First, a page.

Phonics and Reading Schemes
From entry into Reception at St Monica’s, pupils are taught to say the sounds for all 26 letters of the alphabet and attribute graphemes (one or more letters) to the sounds they hear when forming their writing.
From this early point in their education, our pupils are then taught that letters are combined into groups of two (digraphs) and three (trigraphs) letters to make sounds.
We use Little Wandle Big Cat Letters and Sounds to support the progression and teaching of Phonics and Reading in EYFS and Key Stage One. Segmenting spoken words into individual sounds helps children to spell as they write and blending these sounds together enables children to read.
We look for our early readers to develop fluency, prosody and to comprehend what they read. Their reading books expose them to systematic synthetic phonics.
While most of our pupils acquire these skills directly from focused teaching and rehearse through their independent reading experiences across the curriculum, a significant minority, including children with dyslexia, do not acquire reading skills through Phonics alone. They will be supported by their class teacher to learn using a range of approaches, alongside synthetic phonics.
St Monica’s Phonics and Reading FAQs
How often is my child taught Phonics?
In Reception and Year One, Phonics is taught for half an hour daily. In the early weeks of Reception, this may build from 15 minute sessions twice daily to an hour of Phonics a day by the end of the year. Additionally, class teachers will build in activities or tasks which embed their daily learning and allow revisiting and application. This may be in a writing task, a reading activity or through continuous provision learning in Reception.
How does my child’s reading book align with Phonics teaching?
The Little Wandle books work in-line with phonics teaching. In fact, they deliberately lag behind the teaching delivered daily, in order to ensure that children have speedy sight recognition/recall to link the grapheme (letter or letters that make a sound) to the sound in their head.
By the time a pupil’s reading book comes home, it has been read three times in class. This means that, while reading aloud, children are not labouriously sounding out each and every word.
In addition to using phonic knowledge to read, children are required to store an ever-growing number of words in their memory which are deemed to be 'Tricky Words', so named because they have a letter or letters within them which do not segment and blend to sound out a word. 'Was' is a perfect example. These words appear in reading books and are taught and rehearsed in phonics lessons.
Why isn’t my child reading an Engage Literacy scheme book anymore?
The DFE initiated a change, driving the teaching of phonics, and consequently reading, to be taught by direct instruction. Children, they said, should be reading 'decodable' books which means that they are not encountering phonics that they have not already learned when they read. This means that their strategies (segmenting sounds they know and blending them to form a word) can always work.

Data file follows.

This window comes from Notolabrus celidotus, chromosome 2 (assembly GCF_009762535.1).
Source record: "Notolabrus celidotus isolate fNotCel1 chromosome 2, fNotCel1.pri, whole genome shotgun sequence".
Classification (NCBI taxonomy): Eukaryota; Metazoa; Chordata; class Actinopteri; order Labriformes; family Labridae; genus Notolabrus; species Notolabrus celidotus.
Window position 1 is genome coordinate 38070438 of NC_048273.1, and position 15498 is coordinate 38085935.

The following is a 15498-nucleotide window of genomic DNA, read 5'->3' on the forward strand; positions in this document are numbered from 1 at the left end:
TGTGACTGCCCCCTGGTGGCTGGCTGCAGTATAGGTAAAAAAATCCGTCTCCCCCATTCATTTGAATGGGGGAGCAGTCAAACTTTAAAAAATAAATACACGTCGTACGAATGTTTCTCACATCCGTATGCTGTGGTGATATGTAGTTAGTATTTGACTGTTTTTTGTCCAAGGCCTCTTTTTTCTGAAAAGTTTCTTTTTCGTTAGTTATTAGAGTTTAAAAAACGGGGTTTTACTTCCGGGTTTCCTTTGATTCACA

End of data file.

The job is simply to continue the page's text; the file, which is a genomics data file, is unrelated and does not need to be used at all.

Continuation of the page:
Engage Literacy does not operate like this. Though it does incrementally expose children to the phonics they are taught, it largely relies on repetition of high frequency words and encourages children to use other cues and strategies (such as looking at the picture for a clue) to ascertain meaning or sense.
My child’s class teacher has provided us with a second book but it’s not a Little Wandle Big Cat book. Why do we have this?
This is a sharing book. Your child will not be able to read this book on their own. This book is for you both to read and enjoy together. Your child’s teacher will have provided this when your child is reading their phonically matched book in a fluent way, is able to intonate while reading and can discuss the text during and after reading.
The second book may well be an Engage Literacy text. This has been made possible through a forensic(!) comparison between the Little Wandle Phonics teaching cycle and the High Frequency Words (HFW) that appear in Engage Literacy books. Class teachers can make a selection from the Engage Literacy scheme which exposes children to HFW which they have been taught in the Little Wandle sequence of Phonics lessons.
What can I do at home to support my child’s learning?
Watching the videos embedded below will be a useful support to you at home. They model the correct or ‘pure’ pronunciation of letter sounds that your child is taught to use at school and that would be fantastic to model at home. This sometimes makes us feel like we are speaking unnaturally or without our own accents but it is hugely helpful to our children. These pure sounds blend perfectly to form words.
Additionally, the spellings that are sent home will be written rehearsal of the sounds your child is taught. Practice these at home to support your child to spot digraphs or trigraphs or commit tricky words to memory.
Allowing time for your child to read aloud to you at home is the best support you can give. Follow guidance from their reading record or inside their reading book to shape your role in their reading process. Raise queries or questions about your child’s reading with their class teacher. There are always ideas and strategies that we can offer to help your child on their reading journey.
Resources for Parents
Please find below a set of links, videos and resources to help at home:
- Videos of children modelling pure sounds